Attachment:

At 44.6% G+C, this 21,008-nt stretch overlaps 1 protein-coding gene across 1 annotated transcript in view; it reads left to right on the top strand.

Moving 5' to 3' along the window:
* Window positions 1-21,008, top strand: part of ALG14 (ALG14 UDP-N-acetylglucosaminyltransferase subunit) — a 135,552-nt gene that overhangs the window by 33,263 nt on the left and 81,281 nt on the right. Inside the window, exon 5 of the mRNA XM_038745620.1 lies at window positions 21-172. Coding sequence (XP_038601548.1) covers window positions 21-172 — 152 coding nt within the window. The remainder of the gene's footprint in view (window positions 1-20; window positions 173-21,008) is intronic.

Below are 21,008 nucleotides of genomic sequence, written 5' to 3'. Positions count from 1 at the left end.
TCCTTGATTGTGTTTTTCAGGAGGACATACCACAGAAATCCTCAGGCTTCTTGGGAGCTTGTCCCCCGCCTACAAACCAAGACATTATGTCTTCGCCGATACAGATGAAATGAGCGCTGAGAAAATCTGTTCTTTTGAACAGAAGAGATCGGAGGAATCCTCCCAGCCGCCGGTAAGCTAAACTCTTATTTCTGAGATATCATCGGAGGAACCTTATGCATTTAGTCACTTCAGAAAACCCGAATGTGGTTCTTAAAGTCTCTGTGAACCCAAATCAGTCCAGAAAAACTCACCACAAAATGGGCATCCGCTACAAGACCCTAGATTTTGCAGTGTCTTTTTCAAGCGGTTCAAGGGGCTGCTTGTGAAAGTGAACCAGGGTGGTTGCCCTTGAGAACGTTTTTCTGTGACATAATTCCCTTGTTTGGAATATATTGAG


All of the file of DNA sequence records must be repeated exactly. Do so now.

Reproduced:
At 44.6% G+C, this 21,008-nt stretch overlaps 1 protein-coding gene across 1 annotated transcript in view; it reads left to right on the top strand.

Moving 5' to 3' along the window:
* Window positions 1-21,008, top strand: part of ALG14 (ALG14 UDP-N-acetylglucosaminyltransferase subunit) — a 135,552-nt gene that overhangs the window by 33,263 nt on the left and 81,281 nt on the right. Inside the window, exon 5 of the mRNA XM_038745620.1 lies at window positions 21-172. Coding sequence (XP_038601548.1) covers window positions 21-172 — 152 coding nt within the window. The remainder of the gene's footprint in view (window positions 1-20; window positions 173-21,008) is intronic.

Below are 21,008 nucleotides of genomic sequence, written 5' to 3'. Positions count from 1 at the left end.
TCCTTGATTGTGTTTTTCAGGAGGACATACCACAGAAATCCTCAGGCTTCTTGGGAGCTTGTCCCCCGCCTACAAACCAAGACATTATGTCTTCGCCGATACAGATGAAATGAGCGCTGAGAAAATCTGTTCTTTTGAACAGAAGAGATCGGAGGAATCCTCCCAGCCGCCGGTAAGCTAAACTCTTATTTCTGAGATATCATCGGAGGAACCTTATGCATTTAGTCACTTCAGAAAACCCGAATGTGGTTCTTAAAGTCTCTGTGAACCCAAATCAGTCCAGAAAAACTCACCACAAAATGGGCATCCGCTACAAGACCCTAGATTTTGCAGTGTCTTTTTCAAGCGGTTCAAGGGGCTGCTTGTGAAAGTGAACCAGGGTGGTTGCCCTTGAGAACGTTTTTCTGTGACATAATTCCCTTGTTTGGAATATATTGAG